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June 1994

Inhibition of a Model of In Vitro Granuloma Formation by Tetracyclines and Ciprofloxacin: Involvement of Protein Kinase C

Author Affiliations

From the Department of Dermatology, Jefferson Medical College, Philadelphia, Pa.

Arch Dermatol. 1994;130(6):748-752. doi:10.1001/archderm.1994.01690060078008

Background and Design:  Granulomatous inflammation is a common component of many diseases. In this study the ability of commonly used antibiotics to inhibit an in vitro model of granuloma formation were studied. The effect of protein kinase C inhibition in this system was also investigated.

Results:  Ampicillin, cephalothin, metronidazole, rifampin, isoniazide, erythromycin, and clindamycin were inactive in inhibiting granuloma formation. Tetracycline, doxycycline, minocycline, and ciprofloxacin produced dose-dependent inhibition of the granuloma model in concentrations between 10-4 and 10-6 mol/L. The approximate order of decending potency was doxycycline equals minocycline greater than tetracycline greater than ciprofloxacin. The same drugs were tested for the ability to inhibit protein kinase C. Drugs inactive in the granuloma model had no effect on protein kinase C activity. The tetracyclines and ciprofloxacin all caused a dose-dependent inhibition of protein kinase C activity in the same order of relative potency as was found for inhibition of granuloma formation.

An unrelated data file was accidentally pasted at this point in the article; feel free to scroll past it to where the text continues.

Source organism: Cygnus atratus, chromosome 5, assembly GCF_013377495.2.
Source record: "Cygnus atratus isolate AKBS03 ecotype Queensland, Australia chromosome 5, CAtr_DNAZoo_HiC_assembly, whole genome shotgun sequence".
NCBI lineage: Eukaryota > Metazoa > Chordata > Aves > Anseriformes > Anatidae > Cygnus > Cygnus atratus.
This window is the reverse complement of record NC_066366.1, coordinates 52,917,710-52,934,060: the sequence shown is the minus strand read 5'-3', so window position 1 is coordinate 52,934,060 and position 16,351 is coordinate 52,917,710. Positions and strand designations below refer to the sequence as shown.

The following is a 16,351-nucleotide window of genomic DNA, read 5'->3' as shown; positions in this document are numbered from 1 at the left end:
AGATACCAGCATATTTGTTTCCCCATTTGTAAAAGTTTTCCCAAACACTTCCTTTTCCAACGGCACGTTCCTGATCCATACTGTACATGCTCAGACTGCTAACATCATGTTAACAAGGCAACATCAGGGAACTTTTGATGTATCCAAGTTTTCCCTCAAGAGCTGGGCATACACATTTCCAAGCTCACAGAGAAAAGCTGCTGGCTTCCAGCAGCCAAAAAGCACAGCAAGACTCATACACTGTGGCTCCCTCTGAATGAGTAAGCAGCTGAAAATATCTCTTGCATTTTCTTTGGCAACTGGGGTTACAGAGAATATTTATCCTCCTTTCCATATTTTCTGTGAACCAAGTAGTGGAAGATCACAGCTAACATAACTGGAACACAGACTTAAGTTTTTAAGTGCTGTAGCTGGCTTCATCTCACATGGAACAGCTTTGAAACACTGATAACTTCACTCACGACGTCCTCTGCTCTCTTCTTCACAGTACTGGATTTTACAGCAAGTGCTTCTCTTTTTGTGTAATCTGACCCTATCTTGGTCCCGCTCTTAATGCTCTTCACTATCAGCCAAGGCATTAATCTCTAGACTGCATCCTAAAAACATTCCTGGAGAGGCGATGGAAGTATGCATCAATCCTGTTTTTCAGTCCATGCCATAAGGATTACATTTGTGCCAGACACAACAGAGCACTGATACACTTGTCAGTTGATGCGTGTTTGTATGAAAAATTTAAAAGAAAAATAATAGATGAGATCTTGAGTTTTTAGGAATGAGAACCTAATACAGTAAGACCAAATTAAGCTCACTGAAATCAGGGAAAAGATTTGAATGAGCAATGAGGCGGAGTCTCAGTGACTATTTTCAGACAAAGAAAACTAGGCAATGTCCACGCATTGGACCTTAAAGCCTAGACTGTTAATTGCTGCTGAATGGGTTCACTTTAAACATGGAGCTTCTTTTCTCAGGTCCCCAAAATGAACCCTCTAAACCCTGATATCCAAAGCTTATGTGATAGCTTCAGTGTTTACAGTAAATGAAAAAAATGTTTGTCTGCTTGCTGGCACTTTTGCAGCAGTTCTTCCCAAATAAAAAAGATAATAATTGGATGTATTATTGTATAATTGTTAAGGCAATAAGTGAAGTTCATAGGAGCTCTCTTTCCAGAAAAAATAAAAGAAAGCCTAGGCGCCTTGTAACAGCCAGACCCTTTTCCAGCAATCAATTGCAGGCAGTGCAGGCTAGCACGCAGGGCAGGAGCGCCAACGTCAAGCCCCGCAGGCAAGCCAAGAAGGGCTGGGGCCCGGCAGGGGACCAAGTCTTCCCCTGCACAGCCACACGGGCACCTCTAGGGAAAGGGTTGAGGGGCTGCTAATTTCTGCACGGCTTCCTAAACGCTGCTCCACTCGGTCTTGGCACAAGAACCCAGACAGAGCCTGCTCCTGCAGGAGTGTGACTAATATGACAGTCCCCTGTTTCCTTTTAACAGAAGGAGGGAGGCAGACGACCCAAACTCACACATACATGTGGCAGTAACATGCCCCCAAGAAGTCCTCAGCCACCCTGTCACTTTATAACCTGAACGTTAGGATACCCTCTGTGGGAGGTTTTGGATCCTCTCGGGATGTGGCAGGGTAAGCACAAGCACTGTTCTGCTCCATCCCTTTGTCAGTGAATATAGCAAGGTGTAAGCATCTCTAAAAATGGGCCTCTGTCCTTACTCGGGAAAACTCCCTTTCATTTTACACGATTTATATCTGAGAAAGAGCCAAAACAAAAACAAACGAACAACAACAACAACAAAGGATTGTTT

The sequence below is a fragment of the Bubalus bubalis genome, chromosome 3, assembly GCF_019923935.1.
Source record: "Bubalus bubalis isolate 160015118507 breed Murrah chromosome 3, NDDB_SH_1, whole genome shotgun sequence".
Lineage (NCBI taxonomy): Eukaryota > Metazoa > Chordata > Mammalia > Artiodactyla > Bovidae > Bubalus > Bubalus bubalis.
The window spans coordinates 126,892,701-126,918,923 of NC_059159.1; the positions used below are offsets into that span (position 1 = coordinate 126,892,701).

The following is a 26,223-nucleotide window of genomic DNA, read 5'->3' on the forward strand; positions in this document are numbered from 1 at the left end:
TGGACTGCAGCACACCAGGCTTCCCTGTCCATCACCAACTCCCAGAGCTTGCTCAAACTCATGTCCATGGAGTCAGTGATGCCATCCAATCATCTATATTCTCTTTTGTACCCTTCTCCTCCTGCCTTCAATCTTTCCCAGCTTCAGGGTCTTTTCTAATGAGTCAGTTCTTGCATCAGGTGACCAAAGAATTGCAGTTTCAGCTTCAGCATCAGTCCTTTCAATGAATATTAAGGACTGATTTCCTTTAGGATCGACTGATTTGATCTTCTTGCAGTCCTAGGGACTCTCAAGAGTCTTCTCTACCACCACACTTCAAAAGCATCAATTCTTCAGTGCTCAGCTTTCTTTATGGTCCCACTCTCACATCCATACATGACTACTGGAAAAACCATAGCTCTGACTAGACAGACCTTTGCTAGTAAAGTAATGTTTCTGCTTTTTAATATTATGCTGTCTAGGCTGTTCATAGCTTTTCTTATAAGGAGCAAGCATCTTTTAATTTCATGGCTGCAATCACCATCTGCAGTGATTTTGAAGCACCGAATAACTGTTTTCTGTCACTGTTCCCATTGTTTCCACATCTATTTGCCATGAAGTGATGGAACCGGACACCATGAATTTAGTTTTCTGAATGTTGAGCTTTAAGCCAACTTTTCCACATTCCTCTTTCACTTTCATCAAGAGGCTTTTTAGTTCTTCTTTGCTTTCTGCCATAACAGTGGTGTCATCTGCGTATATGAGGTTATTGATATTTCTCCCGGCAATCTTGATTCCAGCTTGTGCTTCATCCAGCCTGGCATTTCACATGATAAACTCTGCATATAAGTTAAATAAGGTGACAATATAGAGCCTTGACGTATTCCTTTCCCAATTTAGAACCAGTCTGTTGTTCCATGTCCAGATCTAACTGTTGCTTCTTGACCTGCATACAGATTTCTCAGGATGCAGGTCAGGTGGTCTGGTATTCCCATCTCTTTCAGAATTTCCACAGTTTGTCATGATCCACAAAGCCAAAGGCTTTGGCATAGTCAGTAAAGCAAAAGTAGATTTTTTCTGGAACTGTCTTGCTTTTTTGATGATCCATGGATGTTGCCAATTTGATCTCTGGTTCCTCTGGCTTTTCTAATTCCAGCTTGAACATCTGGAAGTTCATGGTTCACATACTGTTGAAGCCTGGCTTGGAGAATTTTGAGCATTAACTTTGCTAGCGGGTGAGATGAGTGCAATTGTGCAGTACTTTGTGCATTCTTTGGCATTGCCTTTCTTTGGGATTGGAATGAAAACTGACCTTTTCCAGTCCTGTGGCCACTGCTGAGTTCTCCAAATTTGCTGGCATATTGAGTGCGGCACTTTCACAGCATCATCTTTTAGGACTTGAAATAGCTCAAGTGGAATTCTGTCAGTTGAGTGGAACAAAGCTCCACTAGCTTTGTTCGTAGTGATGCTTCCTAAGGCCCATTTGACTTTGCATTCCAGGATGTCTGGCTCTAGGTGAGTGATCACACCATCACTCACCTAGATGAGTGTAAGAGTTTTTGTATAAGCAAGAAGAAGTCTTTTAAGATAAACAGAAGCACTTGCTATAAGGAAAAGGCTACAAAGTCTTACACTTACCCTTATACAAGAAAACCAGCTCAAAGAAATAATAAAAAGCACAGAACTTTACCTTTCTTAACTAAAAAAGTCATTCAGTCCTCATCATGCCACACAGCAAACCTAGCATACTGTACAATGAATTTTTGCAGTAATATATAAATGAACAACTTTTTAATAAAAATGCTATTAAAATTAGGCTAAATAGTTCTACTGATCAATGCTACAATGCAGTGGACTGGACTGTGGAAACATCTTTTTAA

Conclusions:  These data demonstrate a previously unappreciated activity of the tetracyclines and ciprofloxacin. Inhibition of granuloma formation helps to account for the activity of these drugs in the severest forms of inflammatory acne.(Arch Dermatol. 1994;130:748-752)

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